SO…I’m going to see what it takes to make a few dog and cat treats. Any suggestions? My first project will be easy. Baked sweet potato slices in place of raw hide. Cut sweet potatoes long way into flat strips and bake for 3 hours at 250. Any other ideas?
I knew I could save money making humus but I didn’t realize HOW much money. I guess it’s that way with most homemade things. Or so, I’m discovering. Ignorance is bliss. Now that I know, it’s hard to go back to shopping as usual. And finding ways to save through homemade goodies is addictive!
My local grocery store sells a 7 oz container of hummus for about $6.00. Sometimes you can get it cheaper depending on the brand and flavor. I made about 4 times that amount (and that’s being conservative) for about $5.09 or about $1.27 for that same amount (7 oz). Even if you rounded up to $6.00 to make 28 oz of homemade hummus, you still only spent $1.50 (compared to $6.00)! My figure is based on 1/2 cup of tahini ($7.00 for 16 oz) and 2 cans of garbanzo beans ($1.67 each). There is a little cost for some lemon juice, olive oil or whatever seasoning you add.
That’s big savings! Assume you buy hummus once a month. You could save as much as $56.73 per year making homemade hummus. And if you make your own, you know exactly what’s in it. You can determine the amount of salt, oil or seasoning. You can also have fun with flavors. Add a little pesto or garlic or black beans. Hummus is good on everything. Try is on sandwiches, crackers, toast, or veggies. I made so much hummus with 2 cans of beans that I froze half of it for later! I also got several “yum” reviews from the family.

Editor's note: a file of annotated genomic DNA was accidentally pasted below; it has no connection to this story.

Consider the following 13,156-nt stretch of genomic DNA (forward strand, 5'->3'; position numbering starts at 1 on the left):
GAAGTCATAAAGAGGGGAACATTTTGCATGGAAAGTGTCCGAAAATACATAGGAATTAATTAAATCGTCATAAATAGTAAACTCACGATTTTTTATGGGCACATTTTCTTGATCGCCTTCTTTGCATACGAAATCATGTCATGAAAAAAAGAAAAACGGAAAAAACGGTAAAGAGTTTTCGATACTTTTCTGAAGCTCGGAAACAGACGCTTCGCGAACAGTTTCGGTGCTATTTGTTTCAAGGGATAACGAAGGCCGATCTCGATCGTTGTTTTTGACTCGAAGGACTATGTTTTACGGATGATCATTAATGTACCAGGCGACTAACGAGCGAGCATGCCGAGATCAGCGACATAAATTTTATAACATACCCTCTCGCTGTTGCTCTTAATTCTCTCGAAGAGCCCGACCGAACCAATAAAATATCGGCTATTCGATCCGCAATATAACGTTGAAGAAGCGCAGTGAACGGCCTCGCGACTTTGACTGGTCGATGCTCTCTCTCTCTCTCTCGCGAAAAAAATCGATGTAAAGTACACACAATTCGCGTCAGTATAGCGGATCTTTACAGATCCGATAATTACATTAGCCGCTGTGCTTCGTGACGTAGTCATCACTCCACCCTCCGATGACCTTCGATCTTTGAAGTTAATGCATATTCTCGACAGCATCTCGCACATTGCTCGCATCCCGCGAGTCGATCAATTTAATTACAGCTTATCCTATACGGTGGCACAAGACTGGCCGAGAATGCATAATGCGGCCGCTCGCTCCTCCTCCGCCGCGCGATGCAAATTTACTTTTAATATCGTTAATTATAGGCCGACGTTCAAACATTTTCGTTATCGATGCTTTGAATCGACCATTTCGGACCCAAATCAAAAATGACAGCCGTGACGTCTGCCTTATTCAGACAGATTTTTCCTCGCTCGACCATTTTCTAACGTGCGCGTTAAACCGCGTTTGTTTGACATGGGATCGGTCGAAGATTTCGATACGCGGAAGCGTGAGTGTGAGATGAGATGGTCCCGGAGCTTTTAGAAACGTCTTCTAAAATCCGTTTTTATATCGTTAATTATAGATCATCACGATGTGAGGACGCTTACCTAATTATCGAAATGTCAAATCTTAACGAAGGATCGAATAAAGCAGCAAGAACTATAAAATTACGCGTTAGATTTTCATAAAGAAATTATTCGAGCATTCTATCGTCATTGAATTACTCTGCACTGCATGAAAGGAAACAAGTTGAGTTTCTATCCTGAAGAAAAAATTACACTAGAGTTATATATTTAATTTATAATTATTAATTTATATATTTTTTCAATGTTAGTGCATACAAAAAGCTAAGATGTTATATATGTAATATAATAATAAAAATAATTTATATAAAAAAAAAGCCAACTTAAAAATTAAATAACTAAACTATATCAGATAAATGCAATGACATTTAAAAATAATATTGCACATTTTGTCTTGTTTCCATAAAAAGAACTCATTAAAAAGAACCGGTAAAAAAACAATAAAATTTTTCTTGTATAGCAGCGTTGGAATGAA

Simple recipe: 2 cans garbanzo beans, 1/2 cup tahini, 2 T lemon juice, olive oil to suit your taste; Blend in a food processor until creamy; Enjoy!
I decided to move our baby into his own room. I don’t know why but it just hit me to give it a try. He’s been sleeping next to me in a little bassinet but now he’s getting too big! I’m hoping he’s getting to the age where he can sleep more confidently and for longer stretches. He’s almost 4 months. We’ll see. So far, he’ll sleep for 5 1/2 to 6 hours. I have no urge to make this transition quickly. Now, I have to worry about the monitor, bumpers, and all those funny noises. Ugh!
One of this week’s challenges is homemade CRACKERS! According to Karen: Put two cups of your favorite flour in a food processor and add another half cup of wheat germ, bran, flax-seed ground, or what ever you like; Add a little salt, pepper, basil…whatever; Add enough water to make dough that sticks together (about a cup). The trick is to roll them out very, very thin! Sprinkle flour under and on top of the dough so it won’t stick to the counter. Cut dough with a pizza cutter and bake at 350 till crisp (about 15 min). Enjoy!
Also, using the flour from the counter you can add salt, spices, nutritional yeast, etc… and roll into the top of the cracker. She also adds a half cup of tomato paste and basil to the dough when making tomato basil crackers! You can also try ground nuts or ground sun flower seeds in the dough or rolled into the topping!